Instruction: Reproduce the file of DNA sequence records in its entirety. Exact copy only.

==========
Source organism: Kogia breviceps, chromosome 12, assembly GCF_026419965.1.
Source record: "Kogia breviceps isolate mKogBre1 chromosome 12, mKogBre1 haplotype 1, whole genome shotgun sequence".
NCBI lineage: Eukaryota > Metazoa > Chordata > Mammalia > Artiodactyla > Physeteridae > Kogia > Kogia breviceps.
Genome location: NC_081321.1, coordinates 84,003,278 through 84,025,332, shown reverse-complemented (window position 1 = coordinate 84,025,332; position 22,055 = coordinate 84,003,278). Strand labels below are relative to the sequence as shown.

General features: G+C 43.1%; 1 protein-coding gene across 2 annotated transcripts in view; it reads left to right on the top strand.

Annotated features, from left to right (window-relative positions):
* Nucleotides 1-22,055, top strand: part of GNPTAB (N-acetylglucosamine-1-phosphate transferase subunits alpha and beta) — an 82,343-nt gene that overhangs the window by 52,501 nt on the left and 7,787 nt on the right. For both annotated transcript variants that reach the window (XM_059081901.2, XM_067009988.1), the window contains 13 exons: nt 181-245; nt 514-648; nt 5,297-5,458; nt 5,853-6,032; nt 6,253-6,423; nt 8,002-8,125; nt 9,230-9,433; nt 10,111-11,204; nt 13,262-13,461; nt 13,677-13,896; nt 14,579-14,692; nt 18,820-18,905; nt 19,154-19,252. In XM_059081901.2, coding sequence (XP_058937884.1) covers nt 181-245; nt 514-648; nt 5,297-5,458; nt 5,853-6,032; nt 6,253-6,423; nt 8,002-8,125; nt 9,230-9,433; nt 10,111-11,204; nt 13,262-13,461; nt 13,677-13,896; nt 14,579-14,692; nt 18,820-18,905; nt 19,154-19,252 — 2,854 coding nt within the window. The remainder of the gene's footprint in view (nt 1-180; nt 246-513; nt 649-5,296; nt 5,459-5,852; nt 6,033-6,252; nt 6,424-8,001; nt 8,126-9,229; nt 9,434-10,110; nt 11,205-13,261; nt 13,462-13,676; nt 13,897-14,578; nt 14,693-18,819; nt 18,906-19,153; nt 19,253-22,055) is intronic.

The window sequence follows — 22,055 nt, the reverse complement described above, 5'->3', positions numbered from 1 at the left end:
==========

Source organism: Kogia breviceps, chromosome 12, assembly GCF_026419965.1.
Source record: "Kogia breviceps isolate mKogBre1 chromosome 12, mKogBre1 haplotype 1, whole genome shotgun sequence".
NCBI lineage: Eukaryota > Metazoa > Chordata > Mammalia > Artiodactyla > Physeteridae > Kogia > Kogia breviceps.
Genome location: NC_081321.1, coordinates 84,003,278 through 84,025,332, shown reverse-complemented (window position 1 = coordinate 84,025,332; position 22,055 = coordinate 84,003,278). Strand labels below are relative to the sequence as shown.

General features: G+C 43.1%; 1 protein-coding gene across 2 annotated transcripts in view; it reads left to right on the top strand.

Annotated features, from left to right (window-relative positions):
* Nucleotides 1-22,055, top strand: part of GNPTAB (N-acetylglucosamine-1-phosphate transferase subunits alpha and beta) — an 82,343-nt gene that overhangs the window by 52,501 nt on the left and 7,787 nt on the right. For both annotated transcript variants that reach the window (XM_059081901.2, XM_067009988.1), the window contains 13 exons: nt 181-245; nt 514-648; nt 5,297-5,458; nt 5,853-6,032; nt 6,253-6,423; nt 8,002-8,125; nt 9,230-9,433; nt 10,111-11,204; nt 13,262-13,461; nt 13,677-13,896; nt 14,579-14,692; nt 18,820-18,905; nt 19,154-19,252. In XM_059081901.2, coding sequence (XP_058937884.1) covers nt 181-245; nt 514-648; nt 5,297-5,458; nt 5,853-6,032; nt 6,253-6,423; nt 8,002-8,125; nt 9,230-9,433; nt 10,111-11,204; nt 13,262-13,461; nt 13,677-13,896; nt 14,579-14,692; nt 18,820-18,905; nt 19,154-19,252 — 2,854 coding nt within the window. The remainder of the gene's footprint in view (nt 1-180; nt 246-513; nt 649-5,296; nt 5,459-5,852; nt 6,033-6,252; nt 6,424-8,001; nt 8,126-9,229; nt 9,434-10,110; nt 11,205-13,261; nt 13,462-13,676; nt 13,897-14,578; nt 14,693-18,819; nt 18,906-19,153; nt 19,253-22,055) is intronic.

The window sequence follows — 22,055 nt, the reverse complement described above, 5'->3', positions numbered from 1 at the left end: